For much of November, Kevin Ball kept a close eye on water entering his home.
Ball, a resident of Emmitsburg’s Southgate neighborhood, has been dealing with sediment in his water and regularly replaces filters to clean it.
Yet despite his efforts, the sediment and discoloration have persisted.
“We started seeing problems five weeks ago, and I’ve been putting a new filter in once a week,” Ball said. “And without the filter, you’re going to get a ton of rust and sediment that gets into your pipes.”
Several people, along with Ball, have commented on Facebook about continued water issues at their homes around Emmitsburg. Town officials, however, said the town’s water is safe to drink given recent tests done by a local water testing lab.
Town Manager Cathy Willets said town staff have flushed hydrants in multiple neighborhoods several times in the past month. Town Manager Cathy Willets said a combination of reasons, or a “perfect storm,” led to reports of brown water across town.
Those reasons, Willets and Mayor Don Briggs said, may have included:
- The St. Joseph’s Provincial House, near the town office and owned by the Daughters of Charity Ministries, flushed its hydrants before the town’s regular scheduled flushing of fire hydrants, which occurs roughly every six months.
- A local business, which Willets declined to name, pulled water from one of the hydrants around the time the hydrants were flushed.
- A drought earlier this year caused water levels at Rainbow Lake — which the town uses for half of its water supply — to drop, meaning the town could not flush its hydrants at “full blast.”
In late November, town officials asked Catoctin Labs Inc. near Thurmont to complete five random samples around town to determine whether the water was safe for consumption. At all five locations, Catoctin Labs determined the water was safe to drink.
Allen Haines, laboratory director at Catoctin Labs, said in an email that analysis of coliform and E. coli — the two bacteria listed in the samples — “are the most commonly used methods for determining bacteriological contamination in water supplies.”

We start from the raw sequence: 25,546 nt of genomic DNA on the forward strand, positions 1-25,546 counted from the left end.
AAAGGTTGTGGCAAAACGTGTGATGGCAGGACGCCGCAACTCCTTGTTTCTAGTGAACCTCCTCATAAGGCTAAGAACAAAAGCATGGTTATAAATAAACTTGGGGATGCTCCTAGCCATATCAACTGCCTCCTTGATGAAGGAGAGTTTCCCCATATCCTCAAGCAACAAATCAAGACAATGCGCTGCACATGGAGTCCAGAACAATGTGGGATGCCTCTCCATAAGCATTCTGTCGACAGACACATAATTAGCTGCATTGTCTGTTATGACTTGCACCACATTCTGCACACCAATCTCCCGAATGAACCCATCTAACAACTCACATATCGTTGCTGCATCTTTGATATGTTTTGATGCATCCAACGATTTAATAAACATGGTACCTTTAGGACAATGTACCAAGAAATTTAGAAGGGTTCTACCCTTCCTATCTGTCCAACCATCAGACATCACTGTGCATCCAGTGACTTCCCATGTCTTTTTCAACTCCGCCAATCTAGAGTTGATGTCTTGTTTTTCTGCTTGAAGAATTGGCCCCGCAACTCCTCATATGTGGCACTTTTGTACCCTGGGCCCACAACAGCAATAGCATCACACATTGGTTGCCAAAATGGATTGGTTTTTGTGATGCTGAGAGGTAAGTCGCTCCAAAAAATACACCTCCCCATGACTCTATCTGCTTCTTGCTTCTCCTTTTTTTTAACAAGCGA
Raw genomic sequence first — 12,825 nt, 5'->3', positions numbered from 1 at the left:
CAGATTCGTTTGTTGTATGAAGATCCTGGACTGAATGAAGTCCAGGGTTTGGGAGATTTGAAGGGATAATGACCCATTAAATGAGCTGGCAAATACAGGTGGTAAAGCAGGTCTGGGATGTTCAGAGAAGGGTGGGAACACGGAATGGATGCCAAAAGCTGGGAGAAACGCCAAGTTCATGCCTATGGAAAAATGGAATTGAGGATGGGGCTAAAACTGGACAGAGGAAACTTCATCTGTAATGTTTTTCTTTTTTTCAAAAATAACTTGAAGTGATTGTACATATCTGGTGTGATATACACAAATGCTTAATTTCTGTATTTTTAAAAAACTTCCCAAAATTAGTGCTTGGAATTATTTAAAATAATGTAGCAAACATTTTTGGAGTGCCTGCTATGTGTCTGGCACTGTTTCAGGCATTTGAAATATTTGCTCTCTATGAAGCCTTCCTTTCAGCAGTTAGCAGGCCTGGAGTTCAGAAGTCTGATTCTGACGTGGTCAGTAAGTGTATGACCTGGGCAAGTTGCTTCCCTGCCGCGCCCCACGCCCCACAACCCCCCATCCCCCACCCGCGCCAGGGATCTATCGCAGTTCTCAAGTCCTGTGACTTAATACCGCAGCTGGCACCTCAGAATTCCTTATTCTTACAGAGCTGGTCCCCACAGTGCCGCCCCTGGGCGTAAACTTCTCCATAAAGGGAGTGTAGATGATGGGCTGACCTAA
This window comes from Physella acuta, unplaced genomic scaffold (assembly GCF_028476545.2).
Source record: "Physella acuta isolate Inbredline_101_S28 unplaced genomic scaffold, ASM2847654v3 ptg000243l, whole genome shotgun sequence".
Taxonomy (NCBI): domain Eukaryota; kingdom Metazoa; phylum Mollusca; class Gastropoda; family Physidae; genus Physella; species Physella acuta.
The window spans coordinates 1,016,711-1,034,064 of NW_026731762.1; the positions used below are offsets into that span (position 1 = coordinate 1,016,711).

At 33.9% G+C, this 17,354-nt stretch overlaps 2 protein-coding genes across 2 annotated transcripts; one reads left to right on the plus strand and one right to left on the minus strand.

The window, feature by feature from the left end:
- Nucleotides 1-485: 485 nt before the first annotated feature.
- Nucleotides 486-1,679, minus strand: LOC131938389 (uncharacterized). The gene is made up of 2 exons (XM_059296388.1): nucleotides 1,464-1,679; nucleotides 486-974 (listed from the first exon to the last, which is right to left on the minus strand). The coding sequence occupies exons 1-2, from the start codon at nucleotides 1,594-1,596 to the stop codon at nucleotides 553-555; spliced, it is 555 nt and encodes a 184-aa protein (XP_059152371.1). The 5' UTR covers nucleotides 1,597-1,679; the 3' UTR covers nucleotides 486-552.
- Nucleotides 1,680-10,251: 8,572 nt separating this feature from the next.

“Generally speaking, rust and sediment usually do not impact bacteriological quality from the water supply,” Haines added regarding concerns that residents have about rust and sediment in the water supply. “Rust and sediment are typically traced back to a condition within the distribution system, not the source water.”
“Catoctin Labs, Inc. employ State Certified Water Systems Operators and occasionally get asked similar questions from the systems we contract operate,” he said.
Willets said Monday that if residents are still having issues with their drinking water, they need to contact the town office by phone or email, so town officials can create a log of any issues.
She added it is difficult to verify issues residents might be having without an on-site visit.
“It is clean water coming out of their taps,” Willets said regarding the water in town. “I want to get that clear. People are challenging the water quality of the town ... [but] everything is normal, it comes back [passing] MDE [Maryland Department of the Environment] limits on everything.”
Willets admitted it was probably a mistake to allow the Provincial House to flush its hydrants first, but added the town is looking at updating its hydrant flushing schedule and other improvements to ensure it doesn’t occur again.
Both she and Commissioner Frank Davis said this current stretch of brown water in town is the worst they’ve seen. Davis added, however, that the town’s water treatment plant isn’t the issue.
Improving the town’s water pipes underground would probably cost millions of dollars, but town officials would seek grants and other assistance versus raising water fees, Davis said.
“You could always raise the water rate, but that’s the last thing I want to do. ... I can assure you one thing, the water coming out of the treatment plant is one of the best in the state of Maryland,” he said. “Bad piping is what the problem is.”
Still, residents like Ball are concerned about long-term solutions to the problem. He still refuses to drink the water.
“Things have not gotten any better. I’s been exactly the same. ... We cannot continue to pay for water we can’t drink,” Ball said.